CULTURE SHOCK! in South Korea #1 | Don’t, EVER, flush it!

south korea

South Korea is pretty good at selling itself to media: I dare you to watch any documentary talking about this country and its capital city and NOT to hear the impersonal voice boasting about the industries and the high technological development.

Now, hold tight your Samsung smartphone or tablet you are probably using to read this article and take a deep breathe before proceeding… Ready?

Despite its economic and technological progress, toilet paper is a real enemy for South Korean plumbing system: forget about flushing it during your stay here!

It ain’t be a mystery, many other countries in Asia are the set of this brutal war involving toilet paper and pipings, but I certainly couldn’t expect South Korea to be affected by it and my first approach to this ‘unique’ aspect was pretty traumatic.

When I first visited Seoul, I stayed in a shared flat I found on AirB&B. This means I had to introduce myself to new people and say goodbye to the same people pretty much everyday, which can be fairly uncomfortable when you consider you need to share the bathroom with them. Without dwelling on the questionable cleannes of the room, one thing immediately caught my attention: an open wastebin placed at the toilet’s side. Some may say my inclination to drama was taking over me, but it certainly wasn’t the case.
In Italy, we usually have small trash bins beside toilets as well, we consider them essential since they help us to immediately get rid of cotton buds, pads or whatever we are not pleased to hold until we are able to get out the restroom and reach the main garbage can. But that wastebasket was different, something was coming out and it wasn’t just about what I could see, but what I could smell.

As soon as I approached, I immediately understood what I was going to face in the next 6 days: not only I had to share the restroom with perfect strangers, but they could even keep track of my toilet experience in the house.

As a matter of fact, guests were supposed to throw used toilet paper in the wastebasket. The reason of this horrible crime has already been exposed: the plumbing system in South Korea is deficient and, unless you happen to use the toilet in a fancy building, you will surely find signs which solicit you not to flush the paper.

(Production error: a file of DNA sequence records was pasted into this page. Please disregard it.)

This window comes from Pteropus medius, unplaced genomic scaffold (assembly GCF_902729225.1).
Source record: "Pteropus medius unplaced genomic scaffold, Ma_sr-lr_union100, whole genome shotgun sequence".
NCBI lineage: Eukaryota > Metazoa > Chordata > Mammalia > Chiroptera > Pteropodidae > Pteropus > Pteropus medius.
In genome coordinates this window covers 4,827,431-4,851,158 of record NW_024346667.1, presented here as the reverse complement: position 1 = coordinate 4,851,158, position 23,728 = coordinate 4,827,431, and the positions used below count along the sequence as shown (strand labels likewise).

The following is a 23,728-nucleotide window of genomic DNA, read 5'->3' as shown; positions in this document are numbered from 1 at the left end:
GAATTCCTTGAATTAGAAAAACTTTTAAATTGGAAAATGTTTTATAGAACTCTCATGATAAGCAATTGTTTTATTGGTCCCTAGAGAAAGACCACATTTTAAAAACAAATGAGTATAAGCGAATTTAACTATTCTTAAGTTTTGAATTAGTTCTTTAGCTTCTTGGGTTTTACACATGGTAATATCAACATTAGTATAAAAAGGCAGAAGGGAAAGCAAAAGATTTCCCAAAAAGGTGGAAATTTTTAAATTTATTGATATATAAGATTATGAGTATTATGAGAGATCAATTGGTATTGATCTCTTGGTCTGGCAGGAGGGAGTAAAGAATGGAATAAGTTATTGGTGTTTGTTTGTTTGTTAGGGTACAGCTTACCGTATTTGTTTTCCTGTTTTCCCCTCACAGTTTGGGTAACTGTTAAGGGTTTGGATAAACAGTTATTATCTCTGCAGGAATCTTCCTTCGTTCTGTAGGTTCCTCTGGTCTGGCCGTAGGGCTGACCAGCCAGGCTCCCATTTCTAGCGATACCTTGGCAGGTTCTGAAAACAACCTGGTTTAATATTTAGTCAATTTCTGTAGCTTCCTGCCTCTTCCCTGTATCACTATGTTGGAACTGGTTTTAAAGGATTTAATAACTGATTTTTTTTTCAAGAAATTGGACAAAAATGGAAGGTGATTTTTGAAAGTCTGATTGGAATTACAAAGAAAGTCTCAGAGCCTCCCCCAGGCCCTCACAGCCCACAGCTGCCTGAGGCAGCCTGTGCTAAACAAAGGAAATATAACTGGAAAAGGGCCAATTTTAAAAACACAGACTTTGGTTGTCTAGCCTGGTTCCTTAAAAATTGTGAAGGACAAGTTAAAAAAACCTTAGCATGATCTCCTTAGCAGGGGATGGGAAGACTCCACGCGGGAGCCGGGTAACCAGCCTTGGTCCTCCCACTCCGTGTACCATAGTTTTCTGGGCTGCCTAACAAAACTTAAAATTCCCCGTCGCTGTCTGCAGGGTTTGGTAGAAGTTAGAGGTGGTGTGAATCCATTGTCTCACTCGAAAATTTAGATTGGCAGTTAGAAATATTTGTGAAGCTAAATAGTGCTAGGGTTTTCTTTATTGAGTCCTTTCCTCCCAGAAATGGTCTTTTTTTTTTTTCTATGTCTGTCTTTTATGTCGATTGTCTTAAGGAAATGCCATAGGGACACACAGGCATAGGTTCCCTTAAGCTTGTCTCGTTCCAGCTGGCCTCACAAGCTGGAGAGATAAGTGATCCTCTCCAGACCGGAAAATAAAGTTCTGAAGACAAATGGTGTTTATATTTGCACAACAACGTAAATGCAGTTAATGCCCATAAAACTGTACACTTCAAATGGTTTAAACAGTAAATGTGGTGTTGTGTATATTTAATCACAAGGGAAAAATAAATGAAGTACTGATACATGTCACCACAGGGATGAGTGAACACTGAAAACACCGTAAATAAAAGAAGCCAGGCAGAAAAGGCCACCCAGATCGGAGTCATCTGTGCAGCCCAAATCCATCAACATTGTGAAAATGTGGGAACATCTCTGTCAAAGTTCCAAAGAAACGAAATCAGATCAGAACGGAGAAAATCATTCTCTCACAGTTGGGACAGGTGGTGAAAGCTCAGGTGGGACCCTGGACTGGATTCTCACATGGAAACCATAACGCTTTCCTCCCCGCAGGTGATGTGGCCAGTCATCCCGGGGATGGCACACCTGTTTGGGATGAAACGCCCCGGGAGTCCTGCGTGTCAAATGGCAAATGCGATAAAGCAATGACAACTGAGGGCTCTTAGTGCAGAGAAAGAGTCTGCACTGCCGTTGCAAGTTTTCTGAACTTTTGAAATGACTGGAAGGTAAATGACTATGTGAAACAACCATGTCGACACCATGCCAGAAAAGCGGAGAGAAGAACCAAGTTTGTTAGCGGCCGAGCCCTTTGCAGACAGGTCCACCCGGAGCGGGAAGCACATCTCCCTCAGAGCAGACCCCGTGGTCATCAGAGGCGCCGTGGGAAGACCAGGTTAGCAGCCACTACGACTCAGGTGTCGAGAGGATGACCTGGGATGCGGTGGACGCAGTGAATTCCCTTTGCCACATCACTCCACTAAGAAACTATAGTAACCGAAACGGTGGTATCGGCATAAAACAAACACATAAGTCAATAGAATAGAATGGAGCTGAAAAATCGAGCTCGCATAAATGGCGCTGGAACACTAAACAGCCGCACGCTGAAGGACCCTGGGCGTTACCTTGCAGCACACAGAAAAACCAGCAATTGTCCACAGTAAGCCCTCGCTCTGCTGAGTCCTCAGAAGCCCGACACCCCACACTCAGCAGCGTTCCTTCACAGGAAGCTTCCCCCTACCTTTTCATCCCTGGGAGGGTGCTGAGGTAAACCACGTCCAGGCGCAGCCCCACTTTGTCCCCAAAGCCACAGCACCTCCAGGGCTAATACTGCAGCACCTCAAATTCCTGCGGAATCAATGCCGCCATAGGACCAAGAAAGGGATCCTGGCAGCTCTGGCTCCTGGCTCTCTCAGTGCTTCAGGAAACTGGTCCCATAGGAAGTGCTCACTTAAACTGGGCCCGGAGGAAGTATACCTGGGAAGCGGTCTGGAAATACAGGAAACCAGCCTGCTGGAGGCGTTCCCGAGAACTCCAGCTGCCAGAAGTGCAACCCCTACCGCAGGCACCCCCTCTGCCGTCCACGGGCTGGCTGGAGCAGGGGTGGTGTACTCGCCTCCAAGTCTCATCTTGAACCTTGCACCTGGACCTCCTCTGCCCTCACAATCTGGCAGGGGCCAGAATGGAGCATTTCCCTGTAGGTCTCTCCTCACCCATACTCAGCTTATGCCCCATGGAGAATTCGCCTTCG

Levity you can’t possibly have in South Korea

The general sense of unease is not only caused by the smell you are forced to deal with, or the shame you  inexorably feel whenever you get out the toilet and you know the person who is getting in will find out what you did and ruthlessly judge you… There is something worse.

I talk about the chance you are in a public place, such as a restaurant or a cafe, and you feel the call. You go to the toilet, you do what the situation requires and, at the moment of cleaning yourself, you  instinctively throw the tissue.
You may realize you have just commited a crime and promptly attempt to make it up in order to serve a shorter term, but the flushing is automatic and the paper is gone before you are given time to remediate the damage. You desperately look around, seeking for a remedy or getaway and then you hear it, the weird sound coming from the toilet.
In that moment there is no choice, nothing to do but get out with a low profile and secretly communicate with your travel partner through a glance to warn him/her it’s time to go. 

It has happened to me once and I succeeded to get away with this nasty situation thanks to my natural nonchalance  and my partner’s ability to follow my instructions without them to be explicit. In any case, that ‘deny the evidence’ thing can always be used as last weapon.

Get ready dear traveler, you’ll have a taste of adventure when hitting the head in South Korea.


2 thoughts on “CULTURE SHOCK! in South Korea #1 | Don’t, EVER, flush it!

  1. The Wayfarer says:

    This is also what you have to do in Mexico! And in parts of Greece as well. It really just depends on the plumbing system. Although sometimes people provide covered trash cans, which really should be a universal courtesy in this type of situation!

    Liked by 1 person

    • Surply says:

      WOW, I didn’t know about Mexico and Greece! And I totally agree with you: covered trash cans shall be imposed by law, it’s a moral matter. All
      humans are entitled to use the toilet under conditions of ease. 💩


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